March 2016: Hand: Official Journal of the American Association for Hand Surgery
Jason W Stoneback, Patrick M Carry, Katherine Flynn, Zhaoxing Pan, Ernest L Sink, Nancy H Miller
BACKGROUND: To evaluate lower extremity strength and alignment among children who underwent submuscular plating (SMP). METHODS: Subjects who underwent SMP for a length unstable femoral fracture returned for isokinetic strength testing ≥2 years after surgery. Extensor and flexor strength deficits (percent difference) between the operative and nonoperative limbs were evaluated. Radiographic measurements of mechanical alignment [anatomic lateral distal femoral angle (aLDFA)] and qualitative measurements (The Pediatric Outcomes Data Collection Instrument, PODCI) were obtained from all subjects...
June 2, 2016: Journal of Pediatric Orthopedics
Tamir Bloom, Daniel A Seigerman, Caixia Zhao, Sanjeev Sabharwal
We sought to determine the diagnostic utility of additional full-length radiographs of the forearm and humerus for pediatric supracondylar humerus fractures. A pediatric orthopedic surgeon and a senior orthopedic resident individually reviewed the initial humerus, forearm, and elbow radiographs of 55 children with a supracondylar humerus fracture and recommended definitive treatment (operative vs. nonoperative) on the basis of the modified Gartland classification. Interobserver agreements for classification and the recommended treatment were highest for the elbow radiographs (weighted κ=0...
September 2016: Journal of Pediatric Orthopedics. Part B
Christopher A Iobst
Most tibia fractures in children can be treated nonoperatively. For fractures that do require surgery, however, the most common methods of management include plating or flexible nail insertion. Some fracture patterns, such as periphyseal fractures, fractures with bone and/or soft tissue loss, or fractures with delayed presentation, are not easily amenable to these techniques. Hexapod external fixators are especially helpful in these difficult cases. The purpose of this review is to discuss the principles of performing hexapod circular external fixation applied to pediatric tibia fractures...
June 2016: Journal of Pediatric Orthopedics
Jennifer M Weiss, Hooman Nikizad, Kevin G Shea, Samvel Gyurdzhyan, John C Jacobs, Peter C Cannamela, Jeffrey I Kessler
BACKGROUND: The frequency of osteochondritis dissecans (OCD), a disorder of the subchondral bone and articular cartilage, is not well described. PURPOSE: To assess the frequency of pediatric OCD lesions that progress to surgery based on sex, joint involvement, and age. STUDY DESIGN: Descriptive epidemiology study. METHODS: A retrospective chart review (2007-2011) was performed on OCD. Inclusion criteria included OCD of any joint and patients aged 2 to 19 years...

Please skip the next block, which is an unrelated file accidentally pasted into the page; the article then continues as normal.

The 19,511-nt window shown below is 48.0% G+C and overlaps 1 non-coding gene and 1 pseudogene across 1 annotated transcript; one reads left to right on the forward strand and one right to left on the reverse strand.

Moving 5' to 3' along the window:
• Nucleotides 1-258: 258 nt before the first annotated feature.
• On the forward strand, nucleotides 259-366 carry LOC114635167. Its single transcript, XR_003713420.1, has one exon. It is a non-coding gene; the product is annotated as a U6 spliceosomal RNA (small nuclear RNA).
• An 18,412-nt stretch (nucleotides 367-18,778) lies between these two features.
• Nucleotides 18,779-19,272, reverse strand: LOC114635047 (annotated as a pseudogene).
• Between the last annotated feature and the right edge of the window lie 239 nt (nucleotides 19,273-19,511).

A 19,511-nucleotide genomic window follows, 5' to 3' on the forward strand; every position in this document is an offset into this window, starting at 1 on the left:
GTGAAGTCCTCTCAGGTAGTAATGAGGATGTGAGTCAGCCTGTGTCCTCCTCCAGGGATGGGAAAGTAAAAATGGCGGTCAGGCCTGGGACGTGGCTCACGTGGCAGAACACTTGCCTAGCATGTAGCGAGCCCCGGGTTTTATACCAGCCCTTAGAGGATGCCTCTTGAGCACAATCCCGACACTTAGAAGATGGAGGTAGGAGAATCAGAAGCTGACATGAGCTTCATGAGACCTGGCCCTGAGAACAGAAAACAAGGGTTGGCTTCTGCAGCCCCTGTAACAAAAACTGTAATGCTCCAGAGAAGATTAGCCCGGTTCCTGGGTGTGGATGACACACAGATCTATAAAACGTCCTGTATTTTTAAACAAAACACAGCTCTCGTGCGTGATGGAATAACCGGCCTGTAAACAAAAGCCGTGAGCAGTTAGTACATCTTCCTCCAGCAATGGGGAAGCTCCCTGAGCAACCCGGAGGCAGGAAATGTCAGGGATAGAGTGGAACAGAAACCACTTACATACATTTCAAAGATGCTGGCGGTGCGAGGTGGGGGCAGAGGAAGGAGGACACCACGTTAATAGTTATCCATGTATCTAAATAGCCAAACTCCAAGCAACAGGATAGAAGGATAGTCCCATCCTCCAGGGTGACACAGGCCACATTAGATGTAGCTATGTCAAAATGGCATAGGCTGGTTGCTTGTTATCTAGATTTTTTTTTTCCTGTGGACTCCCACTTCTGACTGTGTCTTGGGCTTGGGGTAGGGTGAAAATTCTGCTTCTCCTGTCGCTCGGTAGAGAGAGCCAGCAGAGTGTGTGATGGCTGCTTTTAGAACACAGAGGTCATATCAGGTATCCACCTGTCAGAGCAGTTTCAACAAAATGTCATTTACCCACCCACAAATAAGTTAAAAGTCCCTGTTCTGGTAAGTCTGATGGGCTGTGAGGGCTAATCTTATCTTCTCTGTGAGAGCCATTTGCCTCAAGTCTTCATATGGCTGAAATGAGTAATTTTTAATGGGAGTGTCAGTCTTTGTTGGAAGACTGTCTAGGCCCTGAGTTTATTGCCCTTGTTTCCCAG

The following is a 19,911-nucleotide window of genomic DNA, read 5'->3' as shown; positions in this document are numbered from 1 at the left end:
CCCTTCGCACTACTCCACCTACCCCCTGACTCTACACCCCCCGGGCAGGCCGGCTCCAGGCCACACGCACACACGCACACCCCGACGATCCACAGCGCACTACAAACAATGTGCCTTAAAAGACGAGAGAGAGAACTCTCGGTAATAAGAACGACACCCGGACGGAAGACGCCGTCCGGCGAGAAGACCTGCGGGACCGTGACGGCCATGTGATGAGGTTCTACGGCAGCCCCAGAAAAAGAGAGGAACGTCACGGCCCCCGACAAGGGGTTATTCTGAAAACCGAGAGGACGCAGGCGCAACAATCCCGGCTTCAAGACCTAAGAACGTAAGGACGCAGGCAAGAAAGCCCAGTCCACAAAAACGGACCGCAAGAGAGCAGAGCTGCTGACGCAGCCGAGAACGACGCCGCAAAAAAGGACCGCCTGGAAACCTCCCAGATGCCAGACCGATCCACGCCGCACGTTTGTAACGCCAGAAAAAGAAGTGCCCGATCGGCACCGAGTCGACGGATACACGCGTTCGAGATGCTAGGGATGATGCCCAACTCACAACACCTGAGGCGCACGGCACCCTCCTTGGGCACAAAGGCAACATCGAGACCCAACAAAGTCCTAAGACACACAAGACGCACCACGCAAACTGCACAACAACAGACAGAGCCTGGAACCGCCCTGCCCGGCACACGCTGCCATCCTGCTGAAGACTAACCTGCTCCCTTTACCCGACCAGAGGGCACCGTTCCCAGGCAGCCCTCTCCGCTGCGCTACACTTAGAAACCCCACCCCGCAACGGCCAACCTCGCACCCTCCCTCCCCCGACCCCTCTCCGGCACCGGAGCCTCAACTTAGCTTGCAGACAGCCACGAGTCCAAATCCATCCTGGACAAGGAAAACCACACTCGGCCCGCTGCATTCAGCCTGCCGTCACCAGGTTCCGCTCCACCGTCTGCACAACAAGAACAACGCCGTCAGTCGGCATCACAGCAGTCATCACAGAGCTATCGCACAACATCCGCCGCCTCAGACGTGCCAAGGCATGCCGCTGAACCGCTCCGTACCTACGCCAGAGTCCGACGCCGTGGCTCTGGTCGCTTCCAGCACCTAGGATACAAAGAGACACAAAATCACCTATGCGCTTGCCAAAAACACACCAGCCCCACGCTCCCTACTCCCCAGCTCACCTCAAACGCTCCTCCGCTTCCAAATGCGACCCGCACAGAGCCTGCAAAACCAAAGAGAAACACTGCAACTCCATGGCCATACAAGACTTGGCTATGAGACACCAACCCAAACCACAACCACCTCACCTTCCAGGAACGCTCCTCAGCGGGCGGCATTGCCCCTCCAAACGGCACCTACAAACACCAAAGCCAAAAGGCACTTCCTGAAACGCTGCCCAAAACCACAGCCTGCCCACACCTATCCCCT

March 2016: Orthopaedic Journal of Sports Medicine
Al Haitham Al Shetawi, C Anthoney Lim, Yash K Singh, Jason E Portnof, Stephen M Blumberg
PURPOSE: To review the epidemiology and management of facial fractures in a pediatric population. MATERIALS AND METHODS: This study was a retrospective review of patients younger than 18 years who presented to a pediatric emergency department during a 5-year period in an urban, academic, level 1 designated trauma center. RESULTS: Of the 156 patients identified, most were boys (87%) and the mean age was 13.5 years (standard deviation, 4.9 yr; interquartile range, 12 to 17 yr)...
July 2016: Journal of Oral and Maxillofacial Surgery
Ahmed Kotb, Taylor Yong, Amr Abdelgawad
Fractures of the lateral end of the clavicle are common in pediatric patients; most of these fractures occur at the physeal level representing Salter Harris injuries. The vast majority of fractures of the lateral end of the clavicle are managed nonoperatively. In this report, we describe a unique type of fracture of the distal end of the clavicle in the pediatric patients in which the fracture occurs in the metaphyseal lateral clavicle with the proximal edge of the fracture displaced posteriorly through the trapezius muscle causing obvious deformity...
2016: Case Reports in Orthopedics
Marcus D Biggers, Timothy M Bert, Alice Moisan, David D Spence, William C Warner, James H Beaty, Jeffrey R Sawyer, Derek M Kelly
To compare clinical and radiographic outcomes of medial epicondylar fractures treated operatively to those treated nonoperatively, 30 patients with 31 fractures were divided into three groups: (a) nondisplaced, six treated nonoperatively; (b) incarcerated fragment, four with operative treatment; and (c) displaced but not incarcerated, 21 fractures, 14 treated operatively and seven nonoperatively. Clinical outcomes were assessed with follow-up examination and the Japanese Orthopaedic Association elbow assessment score...